Online gambling company Betfair hiked its full-year profit forecast range yesterday after trading remained strong following a better-than-expected third-quarter, sending its shares sharply higher.
The company, which runs an exchange that allows gamblers to bet against each other, said revenue jumped 20 per cent in the three months to January 31, as investment in products and marketing helped increase active customer numbers by half in its core markets, with sports and gaming income up strongly.
Third-quarter core earnings rose 17 per cent to £23.6m, 36 per cent ahead of analysts’ average forecast of £17.4m, despite a £7m hit from a new UK tax on profits from bets made by its British-based customers.
Its shares are up 60 per cent in a year.
Betfair said 2014-15 core profit would be between £113m and £118m, up from a previous range of £97m to £103m.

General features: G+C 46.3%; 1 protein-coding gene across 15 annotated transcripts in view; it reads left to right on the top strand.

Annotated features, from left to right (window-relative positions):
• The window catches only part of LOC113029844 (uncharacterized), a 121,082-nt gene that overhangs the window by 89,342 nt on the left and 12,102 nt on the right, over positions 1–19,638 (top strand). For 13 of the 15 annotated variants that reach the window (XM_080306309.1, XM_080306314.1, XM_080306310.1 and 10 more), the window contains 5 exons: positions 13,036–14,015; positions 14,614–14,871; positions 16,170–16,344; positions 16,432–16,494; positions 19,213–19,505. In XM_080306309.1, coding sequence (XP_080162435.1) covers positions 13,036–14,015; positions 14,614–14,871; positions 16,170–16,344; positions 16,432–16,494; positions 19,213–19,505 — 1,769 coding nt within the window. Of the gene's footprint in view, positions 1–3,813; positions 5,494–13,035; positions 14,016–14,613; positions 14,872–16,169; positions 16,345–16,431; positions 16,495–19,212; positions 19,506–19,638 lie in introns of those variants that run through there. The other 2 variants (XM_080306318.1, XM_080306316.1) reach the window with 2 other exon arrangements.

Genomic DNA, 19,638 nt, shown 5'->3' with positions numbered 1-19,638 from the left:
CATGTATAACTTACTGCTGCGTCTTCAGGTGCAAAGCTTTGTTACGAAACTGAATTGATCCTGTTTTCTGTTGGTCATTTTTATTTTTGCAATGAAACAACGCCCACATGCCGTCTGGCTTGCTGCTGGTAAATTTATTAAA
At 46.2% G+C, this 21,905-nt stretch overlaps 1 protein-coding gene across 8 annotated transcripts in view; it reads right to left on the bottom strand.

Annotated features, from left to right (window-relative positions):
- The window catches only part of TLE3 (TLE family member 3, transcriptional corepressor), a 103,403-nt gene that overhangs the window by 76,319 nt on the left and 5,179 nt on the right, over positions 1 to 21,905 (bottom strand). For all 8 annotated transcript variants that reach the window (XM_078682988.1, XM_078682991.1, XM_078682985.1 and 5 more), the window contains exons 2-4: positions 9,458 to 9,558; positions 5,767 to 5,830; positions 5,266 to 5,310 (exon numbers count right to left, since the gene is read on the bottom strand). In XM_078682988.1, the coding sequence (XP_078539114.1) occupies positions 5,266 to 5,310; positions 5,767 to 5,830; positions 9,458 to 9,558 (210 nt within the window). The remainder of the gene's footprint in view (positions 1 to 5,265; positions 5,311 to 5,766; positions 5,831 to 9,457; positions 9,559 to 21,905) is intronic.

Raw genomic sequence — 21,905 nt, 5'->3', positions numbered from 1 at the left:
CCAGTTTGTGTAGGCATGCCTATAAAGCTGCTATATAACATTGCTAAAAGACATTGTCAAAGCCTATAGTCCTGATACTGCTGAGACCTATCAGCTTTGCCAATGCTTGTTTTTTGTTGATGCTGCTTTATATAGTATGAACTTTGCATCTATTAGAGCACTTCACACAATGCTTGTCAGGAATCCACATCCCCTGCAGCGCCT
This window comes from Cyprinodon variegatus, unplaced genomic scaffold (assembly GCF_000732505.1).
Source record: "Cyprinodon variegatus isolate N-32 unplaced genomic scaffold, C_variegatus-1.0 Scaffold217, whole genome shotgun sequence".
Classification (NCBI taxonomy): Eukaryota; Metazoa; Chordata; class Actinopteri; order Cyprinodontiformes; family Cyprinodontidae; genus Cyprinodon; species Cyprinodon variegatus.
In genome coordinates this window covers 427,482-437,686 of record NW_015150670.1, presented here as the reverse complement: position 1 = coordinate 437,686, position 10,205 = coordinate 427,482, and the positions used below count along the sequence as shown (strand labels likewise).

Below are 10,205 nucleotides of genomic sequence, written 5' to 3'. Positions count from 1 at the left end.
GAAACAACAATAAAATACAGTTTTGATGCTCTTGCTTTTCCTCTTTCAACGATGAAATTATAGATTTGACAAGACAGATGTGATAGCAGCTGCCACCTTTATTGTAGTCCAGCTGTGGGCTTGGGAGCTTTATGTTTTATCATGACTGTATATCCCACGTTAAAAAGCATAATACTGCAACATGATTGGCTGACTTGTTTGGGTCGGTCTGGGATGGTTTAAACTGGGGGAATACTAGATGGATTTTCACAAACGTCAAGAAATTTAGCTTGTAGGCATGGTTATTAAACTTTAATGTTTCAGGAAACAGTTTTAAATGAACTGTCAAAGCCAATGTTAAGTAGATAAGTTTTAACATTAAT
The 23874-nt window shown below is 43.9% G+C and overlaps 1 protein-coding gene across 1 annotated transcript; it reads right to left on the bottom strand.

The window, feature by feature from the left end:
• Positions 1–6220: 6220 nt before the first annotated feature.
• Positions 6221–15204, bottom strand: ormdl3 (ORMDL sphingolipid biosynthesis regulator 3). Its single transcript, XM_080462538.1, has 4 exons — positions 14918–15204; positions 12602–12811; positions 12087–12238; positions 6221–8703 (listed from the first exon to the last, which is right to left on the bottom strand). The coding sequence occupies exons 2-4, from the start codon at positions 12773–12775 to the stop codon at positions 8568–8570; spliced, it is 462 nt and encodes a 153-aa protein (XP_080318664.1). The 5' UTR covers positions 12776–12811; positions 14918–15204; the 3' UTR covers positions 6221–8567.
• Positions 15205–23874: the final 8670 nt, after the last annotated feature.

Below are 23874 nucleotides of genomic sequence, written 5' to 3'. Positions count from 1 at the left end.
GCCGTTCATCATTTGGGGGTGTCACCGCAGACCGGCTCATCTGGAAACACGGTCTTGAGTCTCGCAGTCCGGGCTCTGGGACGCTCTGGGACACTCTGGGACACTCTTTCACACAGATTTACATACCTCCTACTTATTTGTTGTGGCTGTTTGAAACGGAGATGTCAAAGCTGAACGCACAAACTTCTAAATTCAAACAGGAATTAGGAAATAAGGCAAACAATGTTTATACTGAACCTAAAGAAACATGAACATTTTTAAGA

“Betfair achieved a total shareholder return of around 50 per cent in 2014 against the traditional bookmakers, which were all in negative territory.
“We expect this outperformance to continue,” analysts at brokerage Jefferies said, raising their core profit estimate by 15 per cent to £116m.
While traditional bookmakers such as William Hill and Ladbrokes have been hurt by regulatory and gaming machine issues, Betfair’s lack of retail outlets means it is relatively unscathed.
Like all rivals it does have to contend with new online taxes, however.
Betfair said momentum had continued into its fourth quarter, which includes the key Cheltenham horse racing festival, and expected record levels of betting on the General Election.